Royal Academy of Arts, Burlington House W1J 0BD 7747 5942 

See more reviews of new London bars at

Purl at The Bedford, Balham

Nicknamed 'Planet Janet' by Andy Warhol, my ex-landlady is a confidante to the famous and a dog-walker-to-the-stars. She also has the uncanny knack of honing in on unloved 'hoods, buying a property there for buttons, "making the area fashionable, darling" then selling out when it inevitably goes supernova. Decades ago, I'm told, her coterie was incredulous when she vacated a swish Kensington mansion beside Biba and set up camp (in every sense of the phrase) just off Notting Hill no-go zone, All Saints Road. "Stroll on, white trash" growled baseball bat-wielding Yardies, loitering with intent to supply, outside the boarded-up mini-mart; as she went in search of weed no stronger than Silk Cut before settling for 10 Embassy Regal. Well, W11 was no Knightsbridge back in the day. After another astute move -  to Battersea's Shaftesbury Estate, now laughably rebranded South Chelsea by some - she identified boring Balham as 'worth a look.' I was aghast. "Balham? As in, lampooned by Peter Sellars as 'the gateway to the South?' Do cabs even go there?'' Planet Janet's Midas touch did not desert her. Where once were takeaways guaranteed to give you the trots, locals can now trot along to swish brasseries or fill up on Franca Manca's pizzas. Shonky shops have rapidly been replaced by artisan bakers, twee gift emporia, cocktail bars and those twin barometers of any 'burb's kudos, Waitrose and Foxton's. The arrival of splendiferous Marylebone molecular magicians Purl at local landmark boozer The Bedford, speaks volumes about Balham's new status. Watch its young City workers go bonkers for bubblegum martini (grape bubblegum-infused vodka, egg white and popping candy) and cafĂ© creamer (an espresso martini topped with condensed milk foam) at around £9 a pop. Purl aims to reprise ‘forgotten classics no longer available at HQ, as voted by our followers on Twitter'. i.e people with way too much time on their hands. This will surely mean the reappearance of the W1 bar’s  rummy smoke-billowing prestidigitation, Mr Hyde’s fixer upper.  What does need to be fixed up here, however, is the room's gloomy lighting and decor. 1930s film projections aside, on launch night, it felt more Greater Grimsby working man's club than Great Gatsby glam With a little tweaking, it should shape up us SW12's sauciest speakeasy. Will Planet Janet be in for a green fairy - a Dalmore 10 sazerac caressed by a wispy absinthe air cloud? No chance! She recently sold up and shipped out. If you too want to make a mint, follow the van, old man, and don't dilly dally on the way to up-and-coming St Leonard's-on-Sea where the clever cow has bought a des res for less than the price of a Balham bedsit.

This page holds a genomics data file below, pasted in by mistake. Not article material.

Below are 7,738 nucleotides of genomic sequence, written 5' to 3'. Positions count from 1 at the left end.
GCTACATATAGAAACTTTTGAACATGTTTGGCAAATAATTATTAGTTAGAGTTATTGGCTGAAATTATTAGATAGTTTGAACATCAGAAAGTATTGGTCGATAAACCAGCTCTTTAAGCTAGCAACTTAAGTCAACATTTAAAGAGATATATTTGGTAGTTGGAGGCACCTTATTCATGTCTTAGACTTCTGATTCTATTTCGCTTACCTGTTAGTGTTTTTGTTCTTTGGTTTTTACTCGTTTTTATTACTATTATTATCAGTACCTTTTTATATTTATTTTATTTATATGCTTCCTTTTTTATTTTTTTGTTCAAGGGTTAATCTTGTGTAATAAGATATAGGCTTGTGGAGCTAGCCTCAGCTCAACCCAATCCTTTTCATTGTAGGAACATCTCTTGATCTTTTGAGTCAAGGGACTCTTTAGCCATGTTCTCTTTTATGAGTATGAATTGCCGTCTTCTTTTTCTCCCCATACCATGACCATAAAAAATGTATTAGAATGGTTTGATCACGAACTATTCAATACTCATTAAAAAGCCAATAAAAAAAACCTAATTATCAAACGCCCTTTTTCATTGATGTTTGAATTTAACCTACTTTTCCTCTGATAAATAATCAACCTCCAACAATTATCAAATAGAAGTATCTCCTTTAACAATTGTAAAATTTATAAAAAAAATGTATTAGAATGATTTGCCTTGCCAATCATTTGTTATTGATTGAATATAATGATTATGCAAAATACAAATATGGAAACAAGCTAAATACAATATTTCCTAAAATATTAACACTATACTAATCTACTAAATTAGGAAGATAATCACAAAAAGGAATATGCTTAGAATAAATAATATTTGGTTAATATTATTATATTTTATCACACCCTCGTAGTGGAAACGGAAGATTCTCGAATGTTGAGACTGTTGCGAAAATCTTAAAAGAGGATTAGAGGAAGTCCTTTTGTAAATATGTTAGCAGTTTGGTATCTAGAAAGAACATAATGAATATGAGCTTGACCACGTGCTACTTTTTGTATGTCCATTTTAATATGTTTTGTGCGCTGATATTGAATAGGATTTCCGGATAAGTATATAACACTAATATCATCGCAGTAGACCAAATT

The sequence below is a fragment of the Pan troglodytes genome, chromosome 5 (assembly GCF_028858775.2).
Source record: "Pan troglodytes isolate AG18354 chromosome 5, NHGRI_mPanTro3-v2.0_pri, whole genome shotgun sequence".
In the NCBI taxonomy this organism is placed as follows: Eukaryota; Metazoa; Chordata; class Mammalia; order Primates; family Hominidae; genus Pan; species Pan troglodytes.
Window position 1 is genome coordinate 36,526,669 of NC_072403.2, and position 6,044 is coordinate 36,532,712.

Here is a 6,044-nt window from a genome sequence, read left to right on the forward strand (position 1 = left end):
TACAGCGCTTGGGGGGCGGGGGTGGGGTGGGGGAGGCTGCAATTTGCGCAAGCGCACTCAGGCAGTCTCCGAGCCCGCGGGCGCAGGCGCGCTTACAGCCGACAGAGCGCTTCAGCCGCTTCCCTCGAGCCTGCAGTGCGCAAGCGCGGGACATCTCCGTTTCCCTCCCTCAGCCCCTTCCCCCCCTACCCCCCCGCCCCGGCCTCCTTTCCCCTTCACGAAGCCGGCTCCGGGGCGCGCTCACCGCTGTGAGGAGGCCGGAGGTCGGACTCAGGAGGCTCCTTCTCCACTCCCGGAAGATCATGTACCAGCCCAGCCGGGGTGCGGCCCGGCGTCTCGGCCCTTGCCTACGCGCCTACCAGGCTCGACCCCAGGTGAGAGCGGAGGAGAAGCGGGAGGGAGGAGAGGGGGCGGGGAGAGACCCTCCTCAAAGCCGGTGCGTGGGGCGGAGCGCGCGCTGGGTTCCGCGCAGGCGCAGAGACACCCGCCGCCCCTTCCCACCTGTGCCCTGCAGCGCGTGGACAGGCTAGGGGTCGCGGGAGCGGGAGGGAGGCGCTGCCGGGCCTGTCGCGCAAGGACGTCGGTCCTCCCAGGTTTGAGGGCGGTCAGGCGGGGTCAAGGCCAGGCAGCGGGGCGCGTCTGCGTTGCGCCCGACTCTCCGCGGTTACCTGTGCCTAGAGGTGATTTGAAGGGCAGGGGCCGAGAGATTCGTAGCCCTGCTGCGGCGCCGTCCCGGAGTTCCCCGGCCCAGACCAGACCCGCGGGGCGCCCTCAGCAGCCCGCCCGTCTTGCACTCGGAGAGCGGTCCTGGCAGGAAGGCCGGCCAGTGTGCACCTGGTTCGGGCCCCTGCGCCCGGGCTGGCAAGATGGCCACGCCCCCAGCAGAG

77 Bedford Hill, SW12 9HD 8682 8940 

Friday, 1 November 2013

The Cricketers, Kew

Warm beer and cricket on the village green: it was John Major's English idyll - only, here, my beer's not warm and a storm has caught out the would-be willow whackers of Kew. What to do when rain stops play? Doubling as unofficial clubhouse, the old Rose and Crown is the place to shelter. Following a major makeover, re-branded under new management as The Cricketers, its smart terrace is ideal for armchair umpires when the weather behaves itself. Indoors, the low-beamed old girl has been gussied up. Cosy postmodern pink and mink tweeds tie in with a string and dead salmon paint job that will appeal to Farrow and Ball snobs (note to young homemakers: Leyland will mix a-near-as-damn-it alternative for pounds less.)  Ales include Portobello pilsner, Sambrook’s, Eton and Windsor, London Black Cab and Innis and Gunn. Wine from £15 includes Chablis at £25 and food prices are not OTT. Expect to stump up £12.50 for confit duck leg, sweet potato and red cabbage on a lunch and dinner menu that also has Portobello mushroom, tomato and feta in filo; share platters from £10; and old school puds. The only downer, is the out-of-place coffin dodger couple on the next table. She, of the Torremolinos tomato tan on skin the texture of Dunlop tyre tread, does not seem like someone who would take an interest in the government's energy policy. "Fracking this and fracking that' as the soundtrack to my lazy lunch? It's just not cricket! 

79 Kew Green Richmond, Surrey 8940 2078